Giving people with mental health problems equal access to vital services
*TRIGGER WARNING* This page contains content about suicide that may be triggering for some readers.
A silent killer
Breaking the link between financial difficulty and suicide
4 December 2018
This report uses exclusive analysis of new national data from the Adult Psychiatric Morbidity Survey, and an in-depth survey of people with personal and professional experience of issues around suicide, to show that:
- Over 420,000 people in problem debt consider taking their own life in England each year, and more than 100,000 people in debt actually attempt suicide
- People in problem debt are three times more likely to have considered suicide than people who are not in problem debt
- Long-term factors such as persistent poverty and financial insecurity can put people in at risk of becoming suicidal, as can sudden triggers like the intimidating and threatening letters people receive from lenders.
To help break this potentially devastating cycle, Money and Mental Health recommends:
- That government update the rules governing the content and language of many creditors’ letters to make them less threatening, easier to understand, and more supportive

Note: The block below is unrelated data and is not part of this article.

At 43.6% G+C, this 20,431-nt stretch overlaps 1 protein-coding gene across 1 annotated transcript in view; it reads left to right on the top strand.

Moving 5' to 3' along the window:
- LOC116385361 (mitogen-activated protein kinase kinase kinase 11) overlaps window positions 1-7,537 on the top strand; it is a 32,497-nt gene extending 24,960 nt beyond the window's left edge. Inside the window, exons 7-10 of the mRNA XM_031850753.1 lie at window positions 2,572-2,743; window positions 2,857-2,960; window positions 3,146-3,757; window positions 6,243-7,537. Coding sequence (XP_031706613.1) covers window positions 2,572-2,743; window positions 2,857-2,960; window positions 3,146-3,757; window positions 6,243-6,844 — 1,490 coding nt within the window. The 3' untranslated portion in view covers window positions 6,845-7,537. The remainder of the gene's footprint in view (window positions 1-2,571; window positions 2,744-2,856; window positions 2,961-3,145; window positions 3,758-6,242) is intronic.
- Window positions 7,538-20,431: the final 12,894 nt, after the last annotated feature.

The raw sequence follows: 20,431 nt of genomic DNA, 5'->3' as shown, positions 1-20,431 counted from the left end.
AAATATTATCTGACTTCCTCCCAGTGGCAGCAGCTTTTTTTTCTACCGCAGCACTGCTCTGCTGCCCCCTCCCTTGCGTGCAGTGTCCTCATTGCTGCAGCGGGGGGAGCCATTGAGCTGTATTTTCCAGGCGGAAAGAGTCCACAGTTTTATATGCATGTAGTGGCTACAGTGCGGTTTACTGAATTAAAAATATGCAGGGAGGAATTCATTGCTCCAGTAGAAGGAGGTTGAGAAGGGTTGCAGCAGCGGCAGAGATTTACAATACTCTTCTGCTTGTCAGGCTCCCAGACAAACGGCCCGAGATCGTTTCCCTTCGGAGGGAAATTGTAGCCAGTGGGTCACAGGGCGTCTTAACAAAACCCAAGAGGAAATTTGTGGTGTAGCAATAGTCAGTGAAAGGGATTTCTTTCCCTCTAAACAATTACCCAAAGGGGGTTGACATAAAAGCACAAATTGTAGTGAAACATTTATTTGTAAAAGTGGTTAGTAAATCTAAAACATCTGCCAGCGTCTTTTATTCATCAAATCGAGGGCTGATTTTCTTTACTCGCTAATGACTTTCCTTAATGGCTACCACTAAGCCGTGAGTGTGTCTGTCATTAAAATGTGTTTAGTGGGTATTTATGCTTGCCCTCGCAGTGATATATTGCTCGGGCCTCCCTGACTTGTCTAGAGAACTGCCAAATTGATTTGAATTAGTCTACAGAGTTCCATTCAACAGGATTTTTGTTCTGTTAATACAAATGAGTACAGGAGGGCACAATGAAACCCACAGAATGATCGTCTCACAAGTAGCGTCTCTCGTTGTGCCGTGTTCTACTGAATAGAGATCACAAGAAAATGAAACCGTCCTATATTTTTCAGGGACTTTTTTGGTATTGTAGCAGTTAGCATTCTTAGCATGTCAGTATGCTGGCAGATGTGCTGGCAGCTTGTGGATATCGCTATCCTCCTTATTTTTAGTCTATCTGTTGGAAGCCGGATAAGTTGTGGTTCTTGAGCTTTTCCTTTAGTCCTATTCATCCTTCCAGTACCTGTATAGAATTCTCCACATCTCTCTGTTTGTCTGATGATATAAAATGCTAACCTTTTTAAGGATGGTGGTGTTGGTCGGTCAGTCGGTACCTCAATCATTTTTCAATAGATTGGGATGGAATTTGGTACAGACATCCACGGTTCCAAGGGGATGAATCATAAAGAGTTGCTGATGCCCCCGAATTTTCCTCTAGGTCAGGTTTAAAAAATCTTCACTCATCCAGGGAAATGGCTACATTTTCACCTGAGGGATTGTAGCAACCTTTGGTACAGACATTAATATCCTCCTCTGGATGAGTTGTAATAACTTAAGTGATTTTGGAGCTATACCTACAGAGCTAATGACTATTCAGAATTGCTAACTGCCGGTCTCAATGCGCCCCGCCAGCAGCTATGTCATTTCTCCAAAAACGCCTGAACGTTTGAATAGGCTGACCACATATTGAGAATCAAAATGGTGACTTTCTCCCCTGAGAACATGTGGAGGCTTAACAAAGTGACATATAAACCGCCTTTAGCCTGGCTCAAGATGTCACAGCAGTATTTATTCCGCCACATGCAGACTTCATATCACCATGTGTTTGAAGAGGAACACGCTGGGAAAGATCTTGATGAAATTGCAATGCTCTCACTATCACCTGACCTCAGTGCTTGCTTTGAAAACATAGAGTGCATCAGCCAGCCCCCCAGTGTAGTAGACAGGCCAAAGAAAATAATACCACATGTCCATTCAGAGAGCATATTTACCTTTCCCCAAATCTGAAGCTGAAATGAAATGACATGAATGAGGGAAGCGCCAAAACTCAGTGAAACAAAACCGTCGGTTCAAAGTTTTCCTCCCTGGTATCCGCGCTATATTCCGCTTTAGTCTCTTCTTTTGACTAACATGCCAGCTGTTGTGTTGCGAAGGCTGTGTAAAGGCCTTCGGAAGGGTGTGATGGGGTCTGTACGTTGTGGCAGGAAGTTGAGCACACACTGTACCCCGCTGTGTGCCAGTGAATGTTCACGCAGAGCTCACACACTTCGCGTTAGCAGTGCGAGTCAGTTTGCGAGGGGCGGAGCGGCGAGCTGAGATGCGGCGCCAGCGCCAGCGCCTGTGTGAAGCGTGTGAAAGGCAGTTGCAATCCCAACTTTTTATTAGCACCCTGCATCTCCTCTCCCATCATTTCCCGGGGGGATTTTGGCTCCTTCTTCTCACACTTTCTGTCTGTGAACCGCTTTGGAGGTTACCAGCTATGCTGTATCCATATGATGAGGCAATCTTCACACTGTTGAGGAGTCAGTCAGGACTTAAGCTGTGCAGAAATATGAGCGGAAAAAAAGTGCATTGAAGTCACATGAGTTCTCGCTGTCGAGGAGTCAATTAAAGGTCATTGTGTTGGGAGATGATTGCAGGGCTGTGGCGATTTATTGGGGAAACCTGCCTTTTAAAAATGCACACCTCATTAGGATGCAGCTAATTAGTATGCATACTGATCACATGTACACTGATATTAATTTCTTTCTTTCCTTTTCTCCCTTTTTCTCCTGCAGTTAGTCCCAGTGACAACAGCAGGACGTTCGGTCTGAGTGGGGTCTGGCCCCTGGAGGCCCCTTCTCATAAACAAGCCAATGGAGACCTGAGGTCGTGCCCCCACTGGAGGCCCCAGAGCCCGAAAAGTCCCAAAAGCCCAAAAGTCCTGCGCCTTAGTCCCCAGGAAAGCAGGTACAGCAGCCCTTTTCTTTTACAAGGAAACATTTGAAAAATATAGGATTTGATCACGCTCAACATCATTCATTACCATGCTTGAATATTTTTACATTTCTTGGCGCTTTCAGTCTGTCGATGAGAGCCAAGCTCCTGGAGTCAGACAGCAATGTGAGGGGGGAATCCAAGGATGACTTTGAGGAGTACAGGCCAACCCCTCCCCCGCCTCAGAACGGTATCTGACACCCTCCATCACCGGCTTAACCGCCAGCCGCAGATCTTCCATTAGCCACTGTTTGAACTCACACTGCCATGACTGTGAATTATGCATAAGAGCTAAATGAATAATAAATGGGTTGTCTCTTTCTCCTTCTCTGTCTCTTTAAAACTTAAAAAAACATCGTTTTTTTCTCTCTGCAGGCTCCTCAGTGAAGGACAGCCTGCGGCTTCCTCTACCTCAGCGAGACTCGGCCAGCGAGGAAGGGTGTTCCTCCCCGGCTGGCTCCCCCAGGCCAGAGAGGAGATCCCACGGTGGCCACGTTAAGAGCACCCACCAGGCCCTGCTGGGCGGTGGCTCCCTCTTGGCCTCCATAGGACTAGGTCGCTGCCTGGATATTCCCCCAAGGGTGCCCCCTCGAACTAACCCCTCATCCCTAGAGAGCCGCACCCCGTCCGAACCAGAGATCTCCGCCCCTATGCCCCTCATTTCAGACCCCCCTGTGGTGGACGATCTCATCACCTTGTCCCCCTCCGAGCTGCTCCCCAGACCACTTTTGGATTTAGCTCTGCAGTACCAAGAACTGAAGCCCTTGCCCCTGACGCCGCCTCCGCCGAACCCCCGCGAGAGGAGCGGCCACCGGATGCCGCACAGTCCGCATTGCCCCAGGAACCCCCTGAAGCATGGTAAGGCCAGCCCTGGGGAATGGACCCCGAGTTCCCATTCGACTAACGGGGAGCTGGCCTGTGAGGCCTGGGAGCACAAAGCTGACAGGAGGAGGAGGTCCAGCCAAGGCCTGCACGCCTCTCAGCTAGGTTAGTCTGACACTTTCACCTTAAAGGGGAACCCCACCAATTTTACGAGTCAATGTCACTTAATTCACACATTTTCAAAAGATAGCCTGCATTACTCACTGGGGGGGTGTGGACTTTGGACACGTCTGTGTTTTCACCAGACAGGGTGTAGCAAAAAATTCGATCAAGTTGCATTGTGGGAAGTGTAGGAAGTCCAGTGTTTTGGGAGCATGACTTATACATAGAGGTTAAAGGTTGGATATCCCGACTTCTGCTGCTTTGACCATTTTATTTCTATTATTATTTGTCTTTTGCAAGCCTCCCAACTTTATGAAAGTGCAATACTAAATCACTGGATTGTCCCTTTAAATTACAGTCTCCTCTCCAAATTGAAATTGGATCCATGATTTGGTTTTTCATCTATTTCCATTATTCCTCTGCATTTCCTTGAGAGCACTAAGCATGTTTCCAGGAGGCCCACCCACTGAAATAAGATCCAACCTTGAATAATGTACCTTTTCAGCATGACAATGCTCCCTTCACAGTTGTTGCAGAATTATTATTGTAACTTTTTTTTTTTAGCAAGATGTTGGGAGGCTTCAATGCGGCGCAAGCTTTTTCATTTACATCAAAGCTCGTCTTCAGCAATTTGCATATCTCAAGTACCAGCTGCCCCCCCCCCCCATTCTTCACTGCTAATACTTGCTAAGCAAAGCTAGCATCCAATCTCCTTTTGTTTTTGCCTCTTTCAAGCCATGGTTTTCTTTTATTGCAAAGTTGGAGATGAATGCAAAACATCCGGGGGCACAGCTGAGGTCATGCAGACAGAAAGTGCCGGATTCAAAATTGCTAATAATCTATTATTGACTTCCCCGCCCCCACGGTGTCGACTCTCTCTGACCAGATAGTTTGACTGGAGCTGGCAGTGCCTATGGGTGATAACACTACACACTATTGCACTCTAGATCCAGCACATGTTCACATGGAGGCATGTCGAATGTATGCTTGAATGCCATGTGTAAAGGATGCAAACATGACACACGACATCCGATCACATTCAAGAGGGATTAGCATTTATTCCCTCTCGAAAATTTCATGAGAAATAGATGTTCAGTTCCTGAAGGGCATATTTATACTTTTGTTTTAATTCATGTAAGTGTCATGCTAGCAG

- That regulators explore the ethical implications of using customer data to identify those at risk and outline best practice, and reconsider prescribed content
- That Public Health England improve guidance to local authorities about the role of financial difficulty in preventing suicide, and add data on financial difficulties to toolkits
- That essential services providers should offer suicide prevention training to staff, and improve referral pathways to support services.
Suicide is not inevitable, it is preventable. Financial problems can always be resolved. If you or someone you know is struggling with suicidal feelings, financial difficulties or mental health problems there is advice and support out there.